• @Adam Lewis: Every Python file is a module. By definition. You cannot avoid breaking Python up into modules. When you have a "script" it's a module. Importing it will run it. While your comment has a lot of confusion in it, it does point up a change that's needed to handle those really poorly-written scripts with no if __name__=="__main__": section. – S.Lott Apr 28 '11 at 9:51
  • Point taken about the module comment. Your change addressed what I was trying to convey. I only brought it up because I can see a teacher's assistant grading a python assignment in this way. That said, if it is to grade a homework assignment I doubt well-written code is normal. Thanks for the clarification! – Adam Lewis Apr 28 '11 at 13:08
  • actually adam you just described my exact situation (I'm an assistant writing a program to automatically check students' answers) :) That's why I can't change part of the code myself. Thanks again everyone! – dangmai Apr 28 '11 at 21:28
1
0

EDIT: After reading the other answers and comments I think I have found a good way to really redirect the stdin. Note that I have assumed that you will know the the inputs to the end user's raw_inputs need to be.

User's Code (Named some_module.py)

print "running some module with 5 raw_input requests"
for x in range(5):
    value = raw_input("This is someone else's code asking its (" + str(x) + ") raw_input: ")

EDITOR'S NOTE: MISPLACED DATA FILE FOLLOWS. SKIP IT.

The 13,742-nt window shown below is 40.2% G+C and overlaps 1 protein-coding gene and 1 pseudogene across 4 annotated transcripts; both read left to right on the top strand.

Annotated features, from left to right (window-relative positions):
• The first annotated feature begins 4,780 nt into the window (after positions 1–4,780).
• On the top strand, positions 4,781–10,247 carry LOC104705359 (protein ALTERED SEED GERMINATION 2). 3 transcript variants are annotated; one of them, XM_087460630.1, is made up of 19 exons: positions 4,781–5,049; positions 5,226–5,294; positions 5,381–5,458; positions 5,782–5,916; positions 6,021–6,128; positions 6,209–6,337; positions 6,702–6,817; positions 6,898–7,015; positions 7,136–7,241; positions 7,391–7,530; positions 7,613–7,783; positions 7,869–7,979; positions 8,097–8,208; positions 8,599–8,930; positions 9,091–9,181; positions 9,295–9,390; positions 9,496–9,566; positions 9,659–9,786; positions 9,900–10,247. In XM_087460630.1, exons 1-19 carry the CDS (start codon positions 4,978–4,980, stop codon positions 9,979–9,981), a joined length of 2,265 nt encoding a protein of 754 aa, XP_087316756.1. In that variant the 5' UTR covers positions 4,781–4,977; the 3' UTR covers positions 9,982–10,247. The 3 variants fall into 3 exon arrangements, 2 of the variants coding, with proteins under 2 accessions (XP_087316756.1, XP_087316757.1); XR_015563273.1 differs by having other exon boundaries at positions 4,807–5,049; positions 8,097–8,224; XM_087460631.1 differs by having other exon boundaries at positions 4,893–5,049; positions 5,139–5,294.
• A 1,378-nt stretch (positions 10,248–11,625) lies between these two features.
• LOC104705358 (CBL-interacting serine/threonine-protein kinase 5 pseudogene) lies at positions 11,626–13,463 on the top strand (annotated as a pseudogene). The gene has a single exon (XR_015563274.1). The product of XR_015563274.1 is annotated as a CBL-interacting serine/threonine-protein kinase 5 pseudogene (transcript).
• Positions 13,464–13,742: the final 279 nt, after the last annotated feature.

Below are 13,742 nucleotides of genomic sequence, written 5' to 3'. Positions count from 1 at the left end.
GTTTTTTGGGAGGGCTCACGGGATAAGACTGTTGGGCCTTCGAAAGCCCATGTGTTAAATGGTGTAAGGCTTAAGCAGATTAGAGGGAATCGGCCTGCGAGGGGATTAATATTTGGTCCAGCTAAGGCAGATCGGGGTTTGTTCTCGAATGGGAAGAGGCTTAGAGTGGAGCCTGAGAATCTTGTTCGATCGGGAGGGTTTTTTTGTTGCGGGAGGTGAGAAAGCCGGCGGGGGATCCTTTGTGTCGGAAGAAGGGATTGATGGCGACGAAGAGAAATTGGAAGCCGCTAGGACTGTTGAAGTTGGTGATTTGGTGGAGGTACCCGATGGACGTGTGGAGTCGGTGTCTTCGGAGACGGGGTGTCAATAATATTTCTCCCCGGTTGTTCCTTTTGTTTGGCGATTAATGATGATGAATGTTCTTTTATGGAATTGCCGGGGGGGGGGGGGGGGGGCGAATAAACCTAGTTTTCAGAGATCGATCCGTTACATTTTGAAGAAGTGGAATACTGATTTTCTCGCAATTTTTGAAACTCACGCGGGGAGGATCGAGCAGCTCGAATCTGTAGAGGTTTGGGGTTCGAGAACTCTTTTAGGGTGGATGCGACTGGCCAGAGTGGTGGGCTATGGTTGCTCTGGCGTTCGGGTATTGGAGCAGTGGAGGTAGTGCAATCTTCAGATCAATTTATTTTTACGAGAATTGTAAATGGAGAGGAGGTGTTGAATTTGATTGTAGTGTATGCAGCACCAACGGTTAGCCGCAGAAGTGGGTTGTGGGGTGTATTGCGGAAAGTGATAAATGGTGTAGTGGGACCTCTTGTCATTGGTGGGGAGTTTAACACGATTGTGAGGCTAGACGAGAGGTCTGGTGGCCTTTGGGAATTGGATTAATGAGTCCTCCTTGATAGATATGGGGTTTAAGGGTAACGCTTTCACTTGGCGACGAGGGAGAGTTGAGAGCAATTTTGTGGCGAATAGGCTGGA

print 'stdin value: ' + value

Your Test Script (Named whatever you like)

    import sys
    class MY_STD_IN( object ):
        def __init__(self, response_list):
            self.std_in_list = response_list
            self.std_in_length = len(response_list)
            self.index = 0

        def readline(self):
            value = self.std_in_list[self.index]      
            print value
            if self.index < self.std_in_length -1:
                self.index += 1
            else:
                self.index = 0

            return value

    predetermined_stdin_responses = ['Value 1\r', 'Value 2\r', 'Value 3\r']
    sys.stdin = MY_STD_IN( predetermined_stdin_responses )

    import some_module

Running the Script Yields

running some module with 5 raw_input requests
This is someone else's code asking its (0) raw_input: Value 1
stdin value: Value 1
This is someone else's code asking its (1) raw_input: Value 2
stdin value: Value 2
This is someone else's code asking its (2) raw_input: Value 3
stdin value: Value 3
This is someone else's code asking its (3) raw_input: Value 1
stdin value: Value 1
This is someone else's code asking its (4) raw_input: Value 2
stdin value: Value 2

Original Answer

Not sure if you're looking for such a literal answer but here it is

import sys
import StringIO

s = StringIO.StringIO("Hello")
sys.stdin = s
a = raw_input("Type something: ")
sys.stdin = sys.__stdin__
print(a+"\nYou typed in: "+a)

Yields:

Type something: Hello

You typed in: Hello

| improve this answer | |
  • Thanks for your answer, but it's not what I need. I have to run other people's codes, so I can't change the way they code their programs. All I can do (that I know of) is to somehow manipulate stdin and stdout – dangmai Apr 28 '11 at 2:22
  • Would you mind giving more of an example of what their code is and how you intend to interact with it? Meaning are you wanting to control the raw_input() of their program with your own data? – Adam Lewis Apr 28 '11 at 3:21
  • Yes, that's correct. I need to check a student's answer by feeding data into their function (either by providing an argument or through stdin) and then compare the stdout to a provided answer. – dangmai Apr 28 '11 at 21:30